• Professional membership is a factor that is looked at by state legislative members who have the power to vote for changes (positive and negative) to our scope of practice. If membership is low, then legislators perceive that we don't care about our profession and what happens to it.
  • ADHA is working hard on our behalf. They are working to make us more recognized by everyone. They push for legislation in all states no matter at what stage of the game. They advocate on our behalf to keep our standards high and to get us into low access areas to help improve the population’s oral health. Networking opportunities abound. These connections help us improve ourselves professionally and personally as well as open doors we didn't know existed. Being a member is the best investment you will make in yourself as a RDH.
  • Strength in numbers. Hygienists are viewed as more professional when they are members of ADHA.
  • First of all, each RDH must find their personal value in being a member of ADHA. There is no recipe that applies to every individual. Much of how I benefit from being a member for 38 years is intangible. I believe you have to be a participating member to recognize the benefit of membership. I feel pride in being a member of ADHA. I do not expect to receive a measurable benefit. I see benefit every time I look at my dental hygiene license. I belong to a professional association that collectively represents my best interests. My dental hygiene license has been protected because ADHA supports dental hygiene associations nationally when ADA tries to dilute dental hygiene education standards. Many states have faced the threat of preceptorship legislation and defeated the challenge through financial and manpower support of ADHA. A very important question that I often ask is, "Do you use ADHA as a resource?" If you don't, you likely will not feel value in ADHA membership.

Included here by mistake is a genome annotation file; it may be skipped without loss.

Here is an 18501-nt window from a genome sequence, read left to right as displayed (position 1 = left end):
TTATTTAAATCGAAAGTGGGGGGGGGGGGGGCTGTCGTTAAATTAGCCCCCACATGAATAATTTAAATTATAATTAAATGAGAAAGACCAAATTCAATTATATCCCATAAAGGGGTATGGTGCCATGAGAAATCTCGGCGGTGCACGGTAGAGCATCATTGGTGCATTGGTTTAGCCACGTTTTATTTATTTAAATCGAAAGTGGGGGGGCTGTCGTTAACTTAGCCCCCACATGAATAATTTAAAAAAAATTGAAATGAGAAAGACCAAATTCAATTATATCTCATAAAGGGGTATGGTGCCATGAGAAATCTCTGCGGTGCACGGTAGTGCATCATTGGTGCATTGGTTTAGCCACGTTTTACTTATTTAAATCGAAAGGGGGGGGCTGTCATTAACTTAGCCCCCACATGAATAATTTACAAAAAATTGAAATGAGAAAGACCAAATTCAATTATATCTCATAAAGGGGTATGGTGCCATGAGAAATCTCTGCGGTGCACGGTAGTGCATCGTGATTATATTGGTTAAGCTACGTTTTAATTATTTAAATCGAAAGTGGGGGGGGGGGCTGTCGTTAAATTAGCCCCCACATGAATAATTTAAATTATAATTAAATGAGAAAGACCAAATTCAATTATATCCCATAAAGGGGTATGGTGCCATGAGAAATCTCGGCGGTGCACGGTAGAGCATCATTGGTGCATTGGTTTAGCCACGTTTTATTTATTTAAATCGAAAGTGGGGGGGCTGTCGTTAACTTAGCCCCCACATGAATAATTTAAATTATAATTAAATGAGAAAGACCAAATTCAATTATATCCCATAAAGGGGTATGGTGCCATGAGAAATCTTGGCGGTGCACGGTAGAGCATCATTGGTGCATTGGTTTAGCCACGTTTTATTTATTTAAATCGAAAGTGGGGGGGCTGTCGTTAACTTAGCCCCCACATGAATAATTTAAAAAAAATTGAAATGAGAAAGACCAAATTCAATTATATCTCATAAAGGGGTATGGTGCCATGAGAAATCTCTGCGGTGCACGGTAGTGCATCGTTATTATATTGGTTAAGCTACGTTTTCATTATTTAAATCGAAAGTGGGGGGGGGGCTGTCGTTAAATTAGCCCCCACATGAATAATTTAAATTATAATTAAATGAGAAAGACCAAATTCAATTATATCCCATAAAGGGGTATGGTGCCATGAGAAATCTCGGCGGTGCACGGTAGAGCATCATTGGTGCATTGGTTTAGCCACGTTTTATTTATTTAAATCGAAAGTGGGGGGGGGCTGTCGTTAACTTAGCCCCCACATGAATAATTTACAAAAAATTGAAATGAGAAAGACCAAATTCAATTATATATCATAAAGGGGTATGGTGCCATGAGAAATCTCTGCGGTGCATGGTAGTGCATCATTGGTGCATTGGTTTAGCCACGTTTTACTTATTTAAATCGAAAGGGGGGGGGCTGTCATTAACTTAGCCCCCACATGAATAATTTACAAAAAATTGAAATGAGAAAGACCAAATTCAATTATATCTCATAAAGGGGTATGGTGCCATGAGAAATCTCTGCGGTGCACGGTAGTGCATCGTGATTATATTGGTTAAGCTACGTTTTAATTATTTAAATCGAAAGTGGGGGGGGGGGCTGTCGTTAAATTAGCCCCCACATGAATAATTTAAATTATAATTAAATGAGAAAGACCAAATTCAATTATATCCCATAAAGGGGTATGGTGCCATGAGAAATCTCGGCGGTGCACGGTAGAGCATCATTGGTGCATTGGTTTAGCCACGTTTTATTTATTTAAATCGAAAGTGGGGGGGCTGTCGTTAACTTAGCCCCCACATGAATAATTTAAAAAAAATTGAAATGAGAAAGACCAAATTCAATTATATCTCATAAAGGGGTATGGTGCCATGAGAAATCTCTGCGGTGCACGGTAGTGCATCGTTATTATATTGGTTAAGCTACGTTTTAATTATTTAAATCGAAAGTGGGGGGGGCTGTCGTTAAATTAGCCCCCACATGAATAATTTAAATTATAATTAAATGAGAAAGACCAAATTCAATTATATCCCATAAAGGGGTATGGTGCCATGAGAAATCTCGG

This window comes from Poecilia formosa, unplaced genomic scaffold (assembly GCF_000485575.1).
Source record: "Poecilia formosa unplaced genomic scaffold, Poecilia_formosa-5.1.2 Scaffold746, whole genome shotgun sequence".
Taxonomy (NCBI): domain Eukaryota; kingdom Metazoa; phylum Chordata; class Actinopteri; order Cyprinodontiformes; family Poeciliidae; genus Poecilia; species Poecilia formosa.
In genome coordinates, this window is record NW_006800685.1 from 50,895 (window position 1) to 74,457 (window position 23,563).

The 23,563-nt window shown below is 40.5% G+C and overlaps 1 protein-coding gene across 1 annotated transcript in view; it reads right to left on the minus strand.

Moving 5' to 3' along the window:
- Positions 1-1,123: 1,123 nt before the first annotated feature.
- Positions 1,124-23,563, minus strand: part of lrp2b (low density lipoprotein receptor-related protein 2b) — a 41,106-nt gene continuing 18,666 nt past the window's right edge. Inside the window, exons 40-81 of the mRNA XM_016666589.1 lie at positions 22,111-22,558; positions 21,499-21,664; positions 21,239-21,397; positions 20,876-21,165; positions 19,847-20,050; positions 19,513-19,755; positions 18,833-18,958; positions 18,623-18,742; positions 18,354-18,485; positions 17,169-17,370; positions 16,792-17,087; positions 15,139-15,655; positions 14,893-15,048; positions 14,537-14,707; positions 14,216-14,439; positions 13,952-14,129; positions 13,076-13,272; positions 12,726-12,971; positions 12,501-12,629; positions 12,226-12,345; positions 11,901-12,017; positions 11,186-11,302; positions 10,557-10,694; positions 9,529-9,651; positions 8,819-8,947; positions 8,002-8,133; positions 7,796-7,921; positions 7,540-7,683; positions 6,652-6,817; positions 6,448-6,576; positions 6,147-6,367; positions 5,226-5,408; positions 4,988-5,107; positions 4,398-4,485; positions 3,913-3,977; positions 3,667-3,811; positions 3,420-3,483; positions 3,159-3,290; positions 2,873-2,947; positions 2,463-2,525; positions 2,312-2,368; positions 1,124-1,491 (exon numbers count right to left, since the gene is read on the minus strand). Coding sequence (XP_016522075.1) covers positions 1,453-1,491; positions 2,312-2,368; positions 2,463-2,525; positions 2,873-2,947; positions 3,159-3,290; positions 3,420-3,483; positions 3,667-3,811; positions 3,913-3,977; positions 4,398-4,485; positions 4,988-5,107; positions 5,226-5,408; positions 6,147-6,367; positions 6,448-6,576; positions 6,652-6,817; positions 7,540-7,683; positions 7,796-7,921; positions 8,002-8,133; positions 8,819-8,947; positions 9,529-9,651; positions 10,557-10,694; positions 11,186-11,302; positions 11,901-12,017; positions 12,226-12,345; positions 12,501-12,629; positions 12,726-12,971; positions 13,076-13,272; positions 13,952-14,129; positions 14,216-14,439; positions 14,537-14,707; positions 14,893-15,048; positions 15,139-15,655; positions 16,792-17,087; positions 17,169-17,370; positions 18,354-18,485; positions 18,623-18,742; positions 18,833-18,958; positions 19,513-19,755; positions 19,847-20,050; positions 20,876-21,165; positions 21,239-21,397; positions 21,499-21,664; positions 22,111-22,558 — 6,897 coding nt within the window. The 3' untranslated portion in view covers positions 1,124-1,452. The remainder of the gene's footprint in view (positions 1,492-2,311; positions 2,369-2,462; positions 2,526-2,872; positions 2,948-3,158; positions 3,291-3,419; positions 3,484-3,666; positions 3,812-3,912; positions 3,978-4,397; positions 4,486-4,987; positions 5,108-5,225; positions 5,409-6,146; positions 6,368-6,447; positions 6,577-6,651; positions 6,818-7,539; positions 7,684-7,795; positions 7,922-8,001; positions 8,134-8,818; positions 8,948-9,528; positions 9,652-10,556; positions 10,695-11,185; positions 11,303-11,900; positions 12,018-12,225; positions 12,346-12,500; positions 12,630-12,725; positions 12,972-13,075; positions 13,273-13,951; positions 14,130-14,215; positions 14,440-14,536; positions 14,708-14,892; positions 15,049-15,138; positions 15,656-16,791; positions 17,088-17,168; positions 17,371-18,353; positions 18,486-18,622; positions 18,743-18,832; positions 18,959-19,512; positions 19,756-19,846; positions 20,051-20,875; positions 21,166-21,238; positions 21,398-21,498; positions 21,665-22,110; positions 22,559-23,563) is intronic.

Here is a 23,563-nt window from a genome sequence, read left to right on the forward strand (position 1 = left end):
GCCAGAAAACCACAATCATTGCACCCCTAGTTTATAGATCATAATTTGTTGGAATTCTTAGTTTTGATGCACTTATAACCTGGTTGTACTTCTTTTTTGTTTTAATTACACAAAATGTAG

• That they support all dental hygienists even when they don't pay professional dues. They have always been responsive to our state’s needs.
  • The offer discounted registration fees for ADHA session, and continuing education classes. They are fighting to halt preceptorship legislation.
  • ADHA works tirelessly to promote a professional image and the highest educational standards for dental hygiene. Also, ADHA is involved nationwide in legislation that will allow our profession to practice to the full extent of our education and training.
  • ADHA is the voice for our profession if we want to have a voice. We need more members to help us be that voice
  • I'm a member of ADHA because I value the opportunities to work collaboratively with others and to provide mutual support. Furthermore, professions are like chains—they are only as strong as the weakest link. The easiest and most convenient way for me to support the highest standards for dental hygiene practice, licensure, and education is to work with like-minded hygienists wherever they are through the national group.
  • I have only been a hygienist for a year. My school always talked about how necessary it is to be a member of ADHA. I was really surprised to hear about the California issue. I feel that the ADHA has lots of benefits. There is an area to help look for jobs on their website, it gives us a professional network, and it gives us insurance and hotel discounts. That's just to name a few of the organization’s many benefits.
  • To me the greatest benefit of membership is simply supporting an organization that is charged with the protection of our profession. There is a genuine need for this service as there is an agenda in some of organized dentistry to undermine the value of RDHs.